Third District: No endorsement

All three candidates in the race to replace Republican Jim Ramstad in the Third District are competent. But none inspired the critical mass of confidence required for our endorsement.

David Dillon, an entrepreneur and CEO of Meyers Printing Companies Inc., has grown into an impressive, multifaceted candidate. At debates, the Independence Party candidate demonstrated a deep grasp of the issues. He's smart, likable and genuine, offering up real-world perspective as a businessman who's grappled with health care costs and immigration. He also gets points for telling the brutal truth about ballooning federal entitlements.

In a race where the other candidates have cast themselves as Ram­stad moderates, Dillon most deserves that label. But his call for himself and others to never vote for "unbalanced" budgets (deficit spending) seem naive and would undercut his effectiveness. Not having a party to caucus with would further limit him.

Ashwin Madia, an Iraq veteran and Democrat, is young, bright and energetic. A vote for Madia is a vote for potential. He gets it right on energy policy, and his military service gives him welcome foreign policy perspective.

At the same time, we can't quite shake concerns that Madia's knowledge of key issues is wide, but not deep enough. Health care reform requires more than the efficiencies he emphasizes. His call for more education funding is good, but money alone won't solve school ills. And how does this new funding square with his call to cut spending?

At the last debate, Madia was less polished on policy than his two rivals and repeated an error made in his endorsement interview — that the Employee Free Choice Act would not allow a unionization drive to bypass a secret ballot.

The candidacy of Eden Prairie Republican Erik Paulsen generated significant reservations. Paulsen has an impressive political pedigree, serving as the Minnesota House Majority leader from 2003 through 2006. He was awarded a prestigious fellowship that took him to India and China.

But Paulsen's endorsement interview was disappointing. His answers on energy, health care and foreign policy lacked depth, detail and vision. Paulsen performed better at debates, but did not make the case that he has the depth needed to be a strong, independent leader in Congress.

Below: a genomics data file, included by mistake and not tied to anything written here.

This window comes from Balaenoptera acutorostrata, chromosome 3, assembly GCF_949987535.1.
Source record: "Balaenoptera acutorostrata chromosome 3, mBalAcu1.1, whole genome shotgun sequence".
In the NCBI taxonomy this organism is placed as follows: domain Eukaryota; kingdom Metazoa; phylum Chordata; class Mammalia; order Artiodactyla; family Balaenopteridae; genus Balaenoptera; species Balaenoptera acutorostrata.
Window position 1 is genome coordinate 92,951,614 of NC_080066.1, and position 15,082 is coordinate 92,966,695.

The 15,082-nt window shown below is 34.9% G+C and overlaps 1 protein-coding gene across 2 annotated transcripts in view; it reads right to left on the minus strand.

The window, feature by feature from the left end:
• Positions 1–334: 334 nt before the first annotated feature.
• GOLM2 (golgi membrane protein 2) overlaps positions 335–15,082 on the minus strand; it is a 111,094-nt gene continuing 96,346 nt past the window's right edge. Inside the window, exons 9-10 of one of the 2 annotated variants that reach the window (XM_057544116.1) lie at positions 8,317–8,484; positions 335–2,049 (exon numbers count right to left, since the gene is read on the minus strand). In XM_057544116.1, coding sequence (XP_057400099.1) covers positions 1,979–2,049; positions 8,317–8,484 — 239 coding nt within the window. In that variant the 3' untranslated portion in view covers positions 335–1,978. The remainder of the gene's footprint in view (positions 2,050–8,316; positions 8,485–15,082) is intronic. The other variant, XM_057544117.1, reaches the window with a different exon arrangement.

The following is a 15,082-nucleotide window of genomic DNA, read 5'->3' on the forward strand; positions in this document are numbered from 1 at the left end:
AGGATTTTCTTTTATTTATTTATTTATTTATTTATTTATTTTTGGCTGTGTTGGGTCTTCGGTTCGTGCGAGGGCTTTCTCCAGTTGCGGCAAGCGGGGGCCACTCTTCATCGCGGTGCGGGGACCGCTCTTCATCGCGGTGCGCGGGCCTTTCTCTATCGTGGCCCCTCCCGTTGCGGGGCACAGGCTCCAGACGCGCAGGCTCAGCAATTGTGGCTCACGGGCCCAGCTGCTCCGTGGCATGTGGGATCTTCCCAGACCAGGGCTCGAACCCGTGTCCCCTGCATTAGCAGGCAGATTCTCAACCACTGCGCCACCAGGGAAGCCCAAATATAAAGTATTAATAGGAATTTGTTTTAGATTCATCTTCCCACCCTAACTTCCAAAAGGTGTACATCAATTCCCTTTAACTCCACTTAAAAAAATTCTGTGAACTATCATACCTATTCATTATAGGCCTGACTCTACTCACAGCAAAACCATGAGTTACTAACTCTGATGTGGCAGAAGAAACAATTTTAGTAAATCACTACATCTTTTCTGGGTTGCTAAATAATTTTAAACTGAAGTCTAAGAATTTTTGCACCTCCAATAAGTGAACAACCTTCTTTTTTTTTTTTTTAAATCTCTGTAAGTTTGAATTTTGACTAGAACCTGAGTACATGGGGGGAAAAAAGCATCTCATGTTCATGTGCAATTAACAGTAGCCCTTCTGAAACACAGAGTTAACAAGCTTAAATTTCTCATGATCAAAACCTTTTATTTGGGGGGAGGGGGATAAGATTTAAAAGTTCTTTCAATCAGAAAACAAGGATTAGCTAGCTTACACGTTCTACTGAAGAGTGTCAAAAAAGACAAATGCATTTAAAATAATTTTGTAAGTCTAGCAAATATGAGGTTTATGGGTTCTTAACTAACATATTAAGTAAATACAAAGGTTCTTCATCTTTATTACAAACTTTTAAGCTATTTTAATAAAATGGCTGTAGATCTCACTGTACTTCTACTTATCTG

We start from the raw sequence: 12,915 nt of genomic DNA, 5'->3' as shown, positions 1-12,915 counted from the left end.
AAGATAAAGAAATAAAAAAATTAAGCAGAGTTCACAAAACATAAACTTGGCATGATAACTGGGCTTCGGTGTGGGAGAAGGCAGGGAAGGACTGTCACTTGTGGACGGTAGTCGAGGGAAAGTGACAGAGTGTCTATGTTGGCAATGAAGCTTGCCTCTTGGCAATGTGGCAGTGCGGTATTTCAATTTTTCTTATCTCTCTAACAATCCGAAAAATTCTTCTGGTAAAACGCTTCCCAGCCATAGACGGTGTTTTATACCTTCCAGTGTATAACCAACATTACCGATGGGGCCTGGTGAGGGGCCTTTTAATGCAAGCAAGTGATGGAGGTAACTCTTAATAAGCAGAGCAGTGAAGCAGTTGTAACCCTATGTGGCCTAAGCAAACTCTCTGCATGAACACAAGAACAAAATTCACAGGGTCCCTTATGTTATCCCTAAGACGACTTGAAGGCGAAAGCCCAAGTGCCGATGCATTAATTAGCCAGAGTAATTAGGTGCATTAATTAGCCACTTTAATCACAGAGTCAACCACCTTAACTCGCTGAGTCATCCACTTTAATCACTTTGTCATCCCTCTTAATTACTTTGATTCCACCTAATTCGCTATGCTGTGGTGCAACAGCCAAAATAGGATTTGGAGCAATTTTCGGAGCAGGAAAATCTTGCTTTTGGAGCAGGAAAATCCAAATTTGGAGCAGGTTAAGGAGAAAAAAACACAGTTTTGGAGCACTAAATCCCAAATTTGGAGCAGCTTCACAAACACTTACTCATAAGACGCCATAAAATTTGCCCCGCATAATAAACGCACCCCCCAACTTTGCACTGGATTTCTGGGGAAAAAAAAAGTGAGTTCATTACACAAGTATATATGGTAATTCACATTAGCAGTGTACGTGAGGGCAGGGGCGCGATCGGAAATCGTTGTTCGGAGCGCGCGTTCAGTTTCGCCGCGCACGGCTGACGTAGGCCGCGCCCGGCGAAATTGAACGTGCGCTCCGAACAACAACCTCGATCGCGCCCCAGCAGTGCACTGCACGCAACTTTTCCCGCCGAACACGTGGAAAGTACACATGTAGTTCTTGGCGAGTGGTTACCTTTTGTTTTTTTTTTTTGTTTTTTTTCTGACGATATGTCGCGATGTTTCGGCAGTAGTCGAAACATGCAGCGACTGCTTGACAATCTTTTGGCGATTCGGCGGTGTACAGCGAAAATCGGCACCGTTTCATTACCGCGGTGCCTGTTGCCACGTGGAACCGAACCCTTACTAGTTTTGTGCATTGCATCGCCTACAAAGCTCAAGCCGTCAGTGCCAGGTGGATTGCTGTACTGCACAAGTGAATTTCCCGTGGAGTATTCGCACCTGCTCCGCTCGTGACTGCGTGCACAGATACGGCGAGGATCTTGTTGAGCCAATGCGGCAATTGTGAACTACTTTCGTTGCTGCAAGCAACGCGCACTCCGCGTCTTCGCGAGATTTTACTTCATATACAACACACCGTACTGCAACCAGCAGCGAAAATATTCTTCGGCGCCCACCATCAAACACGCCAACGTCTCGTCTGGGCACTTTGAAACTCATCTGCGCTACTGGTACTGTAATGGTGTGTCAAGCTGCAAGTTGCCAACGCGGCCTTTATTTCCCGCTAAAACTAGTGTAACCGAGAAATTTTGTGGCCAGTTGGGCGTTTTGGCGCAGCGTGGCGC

Paulsen was a fiscal and social conservative in the Legislature, voting for measures that this newspaper opposed. Why he's casting himself as a moderate in this race is unclear. His conservative credentials are solid; he should have run on them.

Sixth District: Elwyn Tinklenberg

Back when Don Poss signed on as the Blaine city manager in the 1980s, someone asked why he'd want to work in a northern suburb then known mostly for sod farms and mobile home parks. Poss, the project manager who brought in the Metrodome on time and on budget, liked Blaine's city officials — particularly its young mayor, Elwyn Tinklenberg — and their forward-looking plans.

Today, Blaine's the home of the National Sports Center, the TPC golf course and neighborhoods that many young professional families call home. Other suburban officials now tour Blaine to see how growth can be done well. Poss gives much credit to Tinklenberg for the transformation, saying he had the vision and good people-management skills to make it happen.

A former Methodist minister and state transportation commissioner, Tinklenberg is the Democratic nominee in the Sixth District, where he is running against lightning rod Republican incumbent Michele Bachmann and Bob Anderson, a Woodbury man with scant political experience who has not been endorsed by his Independence Party.

While Tinklenberg's been criticized for not running a feistier campaign, he would be a tonic for partisan-riven Washington. He's an accomplished, level-headed politician who put in his time at the local and state level and has achieved much through consensus-building. Tinklenberg's deep expertise in transportation — a key issue for this north suburban district — has already proven a valuable asset. He had the foresight to push for Hwy. 610 — a critical area artery — and the Northstar commuter rail, set to open next year.

Bachmann has little to show for her two years in office — three minor bills, one of which recognized the state's 150th birthday. The incident earlier this month when she went on MSNBC's "Hardball" and accused Democratic presidential candidate Barack Obama of possibly harboring "anti-America" beliefs and calling for the media to investigate her colleagues to see who was "pro-America or anti-America" just adds to the list of bizarre incidents and statements that undercut her credibility as a political leader.

Bachmann is a culture warrior for the far-right; clearly, that's been her priority. This north-suburban district is hard hit by foreclosures and the economic downturn. It deserves a U.S. House representative who's practical, focused and results-oriented: Elwyn Tinklenberg.